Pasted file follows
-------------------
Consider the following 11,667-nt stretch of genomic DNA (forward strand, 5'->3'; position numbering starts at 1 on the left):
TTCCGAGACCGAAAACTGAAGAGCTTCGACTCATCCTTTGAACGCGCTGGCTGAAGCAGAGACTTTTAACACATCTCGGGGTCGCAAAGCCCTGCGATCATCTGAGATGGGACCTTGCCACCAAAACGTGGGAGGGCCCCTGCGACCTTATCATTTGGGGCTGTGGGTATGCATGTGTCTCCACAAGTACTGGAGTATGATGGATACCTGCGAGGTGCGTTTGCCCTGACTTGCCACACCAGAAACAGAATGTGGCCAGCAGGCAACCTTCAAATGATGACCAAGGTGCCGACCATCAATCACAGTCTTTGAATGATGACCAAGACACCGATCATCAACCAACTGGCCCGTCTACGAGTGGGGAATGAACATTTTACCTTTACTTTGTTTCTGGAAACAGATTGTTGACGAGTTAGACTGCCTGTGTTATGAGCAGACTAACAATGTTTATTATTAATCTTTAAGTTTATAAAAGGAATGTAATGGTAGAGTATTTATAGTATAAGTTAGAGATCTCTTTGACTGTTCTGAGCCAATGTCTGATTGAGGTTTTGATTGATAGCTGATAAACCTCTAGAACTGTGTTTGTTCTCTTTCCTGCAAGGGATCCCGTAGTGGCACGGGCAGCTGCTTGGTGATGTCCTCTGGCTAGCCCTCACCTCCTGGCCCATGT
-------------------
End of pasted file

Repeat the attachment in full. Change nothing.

Consider the following 11,667-nt stretch of genomic DNA (forward strand, 5'->3'; position numbering starts at 1 on the left):
TTCCGAGACCGAAAACTGAAGAGCTTCGACTCATCCTTTGAACGCGCTGGCTGAAGCAGAGACTTTTAACACATCTCGGGGTCGCAAAGCCCTGCGATCATCTGAGATGGGACCTTGCCACCAAAACGTGGGAGGGCCCCTGCGACCTTATCATTTGGGGCTGTGGGTATGCATGTGTCTCCACAAGTACTGGAGTATGATGGATACCTGCGAGGTGCGTTTGCCCTGACTTGCCACACCAGAAACAGAATGTGGCCAGCAGGCAACCTTCAAATGATGACCAAGGTGCCGACCATCAATCACAGTCTTTGAATGATGACCAAGACACCGATCATCAACCAACTGGCCCGTCTACGAGTGGGGAATGAACATTTTACCTTTACTTTGTTTCTGGAAACAGATTGTTGACGAGTTAGACTGCCTGTGTTATGAGCAGACTAACAATGTTTATTATTAATCTTTAAGTTTATAAAAGGAATGTAATGGTAGAGTATTTATAGTATAAGTTAGAGATCTCTTTGACTGTTCTGAGCCAATGTCTGATTGAGGTTTTGATTGATAGCTGATAAACCTCTAGAACTGTGTTTGTTCTCTTTCCTGCAAGGGATCCCGTAGTGGCACGGGCAGCTGCTTGGTGATGTCCTCTGGCTAGCCCTCACCTCCTGGCCCATGT